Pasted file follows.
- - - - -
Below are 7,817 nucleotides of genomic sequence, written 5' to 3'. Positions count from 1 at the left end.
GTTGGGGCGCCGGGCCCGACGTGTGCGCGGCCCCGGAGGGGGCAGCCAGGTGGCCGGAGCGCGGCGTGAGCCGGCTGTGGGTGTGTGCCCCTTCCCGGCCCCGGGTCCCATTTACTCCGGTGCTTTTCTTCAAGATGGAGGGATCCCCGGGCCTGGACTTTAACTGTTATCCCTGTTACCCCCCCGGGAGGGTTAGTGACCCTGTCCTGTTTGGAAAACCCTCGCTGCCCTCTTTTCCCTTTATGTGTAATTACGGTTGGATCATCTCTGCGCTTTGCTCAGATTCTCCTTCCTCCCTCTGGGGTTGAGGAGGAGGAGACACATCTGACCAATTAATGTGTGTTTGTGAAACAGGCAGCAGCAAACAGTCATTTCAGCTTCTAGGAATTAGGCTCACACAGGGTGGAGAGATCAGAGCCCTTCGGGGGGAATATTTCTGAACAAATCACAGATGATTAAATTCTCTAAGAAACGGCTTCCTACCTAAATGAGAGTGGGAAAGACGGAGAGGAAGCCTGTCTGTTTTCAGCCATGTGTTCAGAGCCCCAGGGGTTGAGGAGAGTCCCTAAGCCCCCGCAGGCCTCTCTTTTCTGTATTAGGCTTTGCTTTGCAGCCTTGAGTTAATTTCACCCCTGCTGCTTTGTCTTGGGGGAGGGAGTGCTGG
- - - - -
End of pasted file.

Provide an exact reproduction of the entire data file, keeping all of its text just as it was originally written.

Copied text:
Below are 7,817 nucleotides of genomic sequence, written 5' to 3'. Positions count from 1 at the left end.
GTTGGGGCGCCGGGCCCGACGTGTGCGCGGCCCCGGAGGGGGCAGCCAGGTGGCCGGAGCGCGGCGTGAGCCGGCTGTGGGTGTGTGCCCCTTCCCGGCCCCGGGTCCCATTTACTCCGGTGCTTTTCTTCAAGATGGAGGGATCCCCGGGCCTGGACTTTAACTGTTATCCCTGTTACCCCCCCGGGAGGGTTAGTGACCCTGTCCTGTTTGGAAAACCCTCGCTGCCCTCTTTTCCCTTTATGTGTAATTACGGTTGGATCATCTCTGCGCTTTGCTCAGATTCTCCTTCCTCCCTCTGGGGTTGAGGAGGAGGAGACACATCTGACCAATTAATGTGTGTTTGTGAAACAGGCAGCAGCAAACAGTCATTTCAGCTTCTAGGAATTAGGCTCACACAGGGTGGAGAGATCAGAGCCCTTCGGGGGGAATATTTCTGAACAAATCACAGATGATTAAATTCTCTAAGAAACGGCTTCCTACCTAAATGAGAGTGGGAAAGACGGAGAGGAAGCCTGTCTGTTTTCAGCCATGTGTTCAGAGCCCCAGGGGTTGAGGAGAGTCCCTAAGCCCCCGCAGGCCTCTCTTTTCTGTATTAGGCTTTGCTTTGCAGCCTTGAGTTAATTTCACCCCTGCTGCTTTGTCTTGGGGGAGGGAGTGCTGG